The size of the infectious particles is on a continuum, ranging from small airborne particles that remain suspended in the air for long periods, to larger droplets that may remain airborne or fall to the ground. This continuum between droplets and aerosols has redefined the traditional understanding of how respiratory viruses transmit. The largest droplets of respiratory fluid do not travel far, and can be inhaled, or land on mucous membranes on the eyes, nose, or mouth to cause new infection. The fine aerosol particles are in highest concentration when people are in close proximity, leading to the virus transmitting easier when people are physically close. However, airborne transmission does occur at longer distances, mainly in locations that are poorly ventilated (such as restaurants, choirs, gyms, nightclubs, offices, and religious venues). In those conditions small particles can remain suspended in the air for minutes to hours.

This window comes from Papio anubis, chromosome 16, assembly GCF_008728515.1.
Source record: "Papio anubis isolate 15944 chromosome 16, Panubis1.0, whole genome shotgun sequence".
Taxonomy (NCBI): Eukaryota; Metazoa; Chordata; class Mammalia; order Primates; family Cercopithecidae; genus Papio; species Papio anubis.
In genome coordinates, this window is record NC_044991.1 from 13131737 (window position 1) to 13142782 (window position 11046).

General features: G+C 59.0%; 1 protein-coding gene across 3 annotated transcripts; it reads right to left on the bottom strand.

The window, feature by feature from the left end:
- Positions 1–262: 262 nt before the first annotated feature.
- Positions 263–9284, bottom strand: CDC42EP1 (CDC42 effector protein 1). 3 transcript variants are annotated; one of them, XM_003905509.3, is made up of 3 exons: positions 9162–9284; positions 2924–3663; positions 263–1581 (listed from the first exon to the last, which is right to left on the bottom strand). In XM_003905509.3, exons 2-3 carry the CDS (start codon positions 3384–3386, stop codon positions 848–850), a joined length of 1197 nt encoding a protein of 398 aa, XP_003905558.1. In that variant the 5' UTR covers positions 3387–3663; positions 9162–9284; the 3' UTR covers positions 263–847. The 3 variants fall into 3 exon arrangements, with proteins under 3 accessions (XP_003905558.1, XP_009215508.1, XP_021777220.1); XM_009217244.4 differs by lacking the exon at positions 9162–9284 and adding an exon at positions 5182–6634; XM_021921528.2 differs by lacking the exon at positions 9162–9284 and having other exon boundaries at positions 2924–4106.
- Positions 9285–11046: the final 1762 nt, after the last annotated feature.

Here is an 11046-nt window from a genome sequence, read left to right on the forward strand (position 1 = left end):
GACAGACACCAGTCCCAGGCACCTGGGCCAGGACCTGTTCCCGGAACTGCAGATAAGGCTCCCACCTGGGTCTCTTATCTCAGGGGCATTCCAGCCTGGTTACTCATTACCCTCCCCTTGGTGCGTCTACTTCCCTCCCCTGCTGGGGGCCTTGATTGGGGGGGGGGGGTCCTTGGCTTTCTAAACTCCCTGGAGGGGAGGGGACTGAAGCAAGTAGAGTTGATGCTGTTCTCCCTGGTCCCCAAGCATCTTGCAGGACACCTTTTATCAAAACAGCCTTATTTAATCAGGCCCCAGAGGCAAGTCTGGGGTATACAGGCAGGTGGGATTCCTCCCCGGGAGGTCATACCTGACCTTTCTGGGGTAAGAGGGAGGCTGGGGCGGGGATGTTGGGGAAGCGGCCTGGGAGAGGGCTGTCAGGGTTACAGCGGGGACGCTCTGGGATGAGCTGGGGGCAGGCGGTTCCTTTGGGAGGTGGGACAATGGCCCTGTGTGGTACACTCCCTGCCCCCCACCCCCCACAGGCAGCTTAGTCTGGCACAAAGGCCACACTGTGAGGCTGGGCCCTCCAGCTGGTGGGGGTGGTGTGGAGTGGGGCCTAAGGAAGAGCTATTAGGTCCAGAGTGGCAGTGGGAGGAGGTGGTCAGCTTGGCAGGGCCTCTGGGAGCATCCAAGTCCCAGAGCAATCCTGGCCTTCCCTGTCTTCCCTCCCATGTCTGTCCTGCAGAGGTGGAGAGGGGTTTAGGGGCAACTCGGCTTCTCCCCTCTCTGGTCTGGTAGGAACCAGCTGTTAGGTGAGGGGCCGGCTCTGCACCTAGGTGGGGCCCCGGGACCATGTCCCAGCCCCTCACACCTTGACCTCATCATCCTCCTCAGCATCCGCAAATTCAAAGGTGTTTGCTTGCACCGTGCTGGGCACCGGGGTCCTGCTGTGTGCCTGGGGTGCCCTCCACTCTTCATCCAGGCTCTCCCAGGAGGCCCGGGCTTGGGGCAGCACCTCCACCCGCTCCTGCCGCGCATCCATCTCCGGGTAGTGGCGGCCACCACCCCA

The number of people generally infected by one infected person varies; with only 10 to 20% of people responsible for the diseases spread. However, in September 2020 it was estimated that one infected person will, as a crude average, infect between two and three other people. This is more infectious than influenza, but less so than measles. It often spreads in clusters, where infections can be traced back to an index case or geographical location. There is a major role of "super-spreading events", where many people are infected by one person.It is possible that a person might get COVID-19 indirectly by touching a contaminated surface or object before touching their own mouth, nose, or eyes, though strong evidence suggests this does not contribute substantially to new infections. Although it is considered possible, there is no direct evidence of the virus being transmitted by skin to skin contact. The virus is not known to spread through feces, urine, breast milk, food, wastewater, drinking water, or via animal disease vectors (although some animals can contract the virus from humans). It very rarely transmits from mother to baby during pregnancy.